Ensuring menstrual health for girls with disabilities


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MASERU – While menstrual health is increasingly being recognised as a public health issue linked with human rights and attainment of Sustainable Development Goals, girls with physical impairments say this is a taboo topic for many of them. They say their menstrual health is not recognised as a priority for all persons and that they suffer greater disadvantages in care and support in managing their periods. Visually impaired Reaoboka Mothusi told Public Eye in an interview that many bathrooms in public spaces are inaccessible for wheelchair users and, because of this, they may be forced to change their sanitary pads outside of bathroom stalls or in places without privacy and running water.

She also noted that where the public receives education on menstruation, it is on rare occasions that disabled people are accommodated. “This might be due to the prevalent myth that disabled people have different reproductive systems and do not menstruate,” she said.  Mothusi noted that their caregivers also lack knowledge-based guidance and supportive devices, which impacts negatively on their adequate menstrual health and hygiene practices.

Though the introduction of reusable sanitary pads was aimed at bringing dignity and confidence to many girls, she said girls with disabilities face a greater challenge in managing their menstruation hygienically and with dignity.

“The invention brought so much joy and celebration among women and girls for obvious reason that one buys them once, and go for months with the same pad, making them cheaper than disposables,” she said. However, Mothusi said girls with disabilities, especially those who are visually impaired, are challenged by maintaining hygiene, especially when water is limited in other areas.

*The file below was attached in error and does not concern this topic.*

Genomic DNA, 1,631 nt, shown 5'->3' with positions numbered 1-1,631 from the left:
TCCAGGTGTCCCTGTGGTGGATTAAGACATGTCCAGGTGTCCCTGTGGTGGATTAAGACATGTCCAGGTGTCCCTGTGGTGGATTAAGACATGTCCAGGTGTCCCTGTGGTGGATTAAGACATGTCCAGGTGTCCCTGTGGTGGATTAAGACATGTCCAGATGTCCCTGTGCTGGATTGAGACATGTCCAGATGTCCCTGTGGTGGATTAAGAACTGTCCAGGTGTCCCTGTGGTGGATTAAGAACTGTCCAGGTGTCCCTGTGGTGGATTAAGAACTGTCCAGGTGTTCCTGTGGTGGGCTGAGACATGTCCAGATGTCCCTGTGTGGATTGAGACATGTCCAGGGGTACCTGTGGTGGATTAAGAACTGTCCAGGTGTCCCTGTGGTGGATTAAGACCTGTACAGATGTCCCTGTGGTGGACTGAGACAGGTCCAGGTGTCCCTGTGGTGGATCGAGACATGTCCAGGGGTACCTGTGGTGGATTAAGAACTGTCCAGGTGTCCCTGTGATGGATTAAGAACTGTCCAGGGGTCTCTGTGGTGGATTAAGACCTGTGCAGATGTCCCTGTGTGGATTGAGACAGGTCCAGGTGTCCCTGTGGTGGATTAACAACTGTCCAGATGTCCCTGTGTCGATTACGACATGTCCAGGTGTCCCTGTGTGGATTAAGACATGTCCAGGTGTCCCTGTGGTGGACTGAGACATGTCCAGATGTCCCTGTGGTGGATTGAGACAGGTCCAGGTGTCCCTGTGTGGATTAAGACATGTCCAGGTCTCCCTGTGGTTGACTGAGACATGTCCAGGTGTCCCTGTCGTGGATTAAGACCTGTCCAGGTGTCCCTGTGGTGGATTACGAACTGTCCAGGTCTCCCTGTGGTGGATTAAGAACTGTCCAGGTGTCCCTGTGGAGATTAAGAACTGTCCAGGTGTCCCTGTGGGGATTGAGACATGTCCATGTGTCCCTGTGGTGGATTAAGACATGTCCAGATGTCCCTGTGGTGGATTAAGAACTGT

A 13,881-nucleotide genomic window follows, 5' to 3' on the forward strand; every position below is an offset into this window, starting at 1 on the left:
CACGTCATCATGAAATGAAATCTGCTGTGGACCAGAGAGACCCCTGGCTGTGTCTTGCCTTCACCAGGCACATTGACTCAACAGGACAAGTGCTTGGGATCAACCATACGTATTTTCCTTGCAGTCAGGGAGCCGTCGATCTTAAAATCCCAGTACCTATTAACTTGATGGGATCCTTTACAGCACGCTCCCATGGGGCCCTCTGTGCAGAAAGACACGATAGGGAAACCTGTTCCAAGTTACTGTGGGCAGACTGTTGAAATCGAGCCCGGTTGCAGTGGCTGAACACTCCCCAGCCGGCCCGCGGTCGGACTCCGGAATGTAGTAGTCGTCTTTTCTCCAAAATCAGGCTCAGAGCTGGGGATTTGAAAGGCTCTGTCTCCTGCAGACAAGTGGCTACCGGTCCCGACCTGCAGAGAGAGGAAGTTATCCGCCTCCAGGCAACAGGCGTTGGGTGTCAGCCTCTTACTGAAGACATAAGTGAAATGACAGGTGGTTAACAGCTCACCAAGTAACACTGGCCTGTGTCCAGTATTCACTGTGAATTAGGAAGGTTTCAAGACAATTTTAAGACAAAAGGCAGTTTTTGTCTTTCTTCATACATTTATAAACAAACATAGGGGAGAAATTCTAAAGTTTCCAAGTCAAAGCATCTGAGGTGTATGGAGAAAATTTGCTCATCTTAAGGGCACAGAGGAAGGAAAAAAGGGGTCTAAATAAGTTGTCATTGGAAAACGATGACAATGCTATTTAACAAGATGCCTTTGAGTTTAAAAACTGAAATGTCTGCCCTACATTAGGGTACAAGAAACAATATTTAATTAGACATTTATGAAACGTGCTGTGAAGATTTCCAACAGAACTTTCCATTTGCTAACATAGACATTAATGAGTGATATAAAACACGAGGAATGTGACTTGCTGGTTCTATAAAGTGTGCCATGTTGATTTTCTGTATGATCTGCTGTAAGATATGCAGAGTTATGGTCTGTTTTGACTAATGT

Reacting to the plight of disabled girls and their menstrual health, menstrual health activist ’Mabaene Lerotholi said with physical disabilities menstruation can be challenging for a variety reasons. Some may have difficulties physically managing their own personal care or task related to their periods.

She said achieving menstrual health for every girl means that they have accurate information about menstrual cycle and how to manage it.  “Menstruating girls and women with different types of disabilities may have different needs; those with physical disability may have difficulties placing their sanitary protection materials in the correct position and washing themselves and menstrual materials,” she said, adding that those with visual impairment may face challenges, including not knowing if they would have fully cleaned themselves.

“Some may not fully understand the menstruation process and may not have skills needed to manage their periods.” Lerotholi highlighted that partnering with organisations of women and girls with disabilities can help to identify the needs of women and girls with disabilities and design and adopt to menstrual health programmes to be inclusive.

She said in other developed countries, there are cycle tracking applications for disabled people, where tracking their periods helps them predict their periods. “Tracking is useful to help them better understand their disability in relation to their cycle, understand period, and help them plan around it,” she explained. 

In the forefront to help adolescence attain proper menstrual hygiene in the country is Vodacom Lesotho Foundation, through its Vodacom Dignity Campaign, an initiative which provides girls with reusable, washable, modern and eco-friendly sanitary pads with a lifespan of up to five years.

The telecommunications company aims to ensure that girls have access to safe and hygienic sanitary products, as well as raising awareness around women’s health. The social benefit of the reusable pad stands to greatly mitigate the disadvantages many disempowered girls endure during their process of maturing.

Through this campaign, the company aims to ensure that girls have access to safe and hygienic sanitary products, as well as raise awareness around women’s health.

They help girls reclaim the dignity that poverty and disability denies them and enable them to make a lasting and positive impact on the communities they live in and society as a whole, upon the conviction that when girls and women have health, education, and opportunity, communities and our world are stronger.

According to UNICEF, achieving menstruation health means that all women and girls who menstruate have accurate information about the menstrual cycle and how to manage it hygienically, enabling people to change their materials safely and privately, wash their bodies and materials used.

UNICEF says menstrual health also involves access to medical support for menstrual related disorders and discomfort, including relief and environment free from menstrual related stigma and the ability to participate fully in daily life.  

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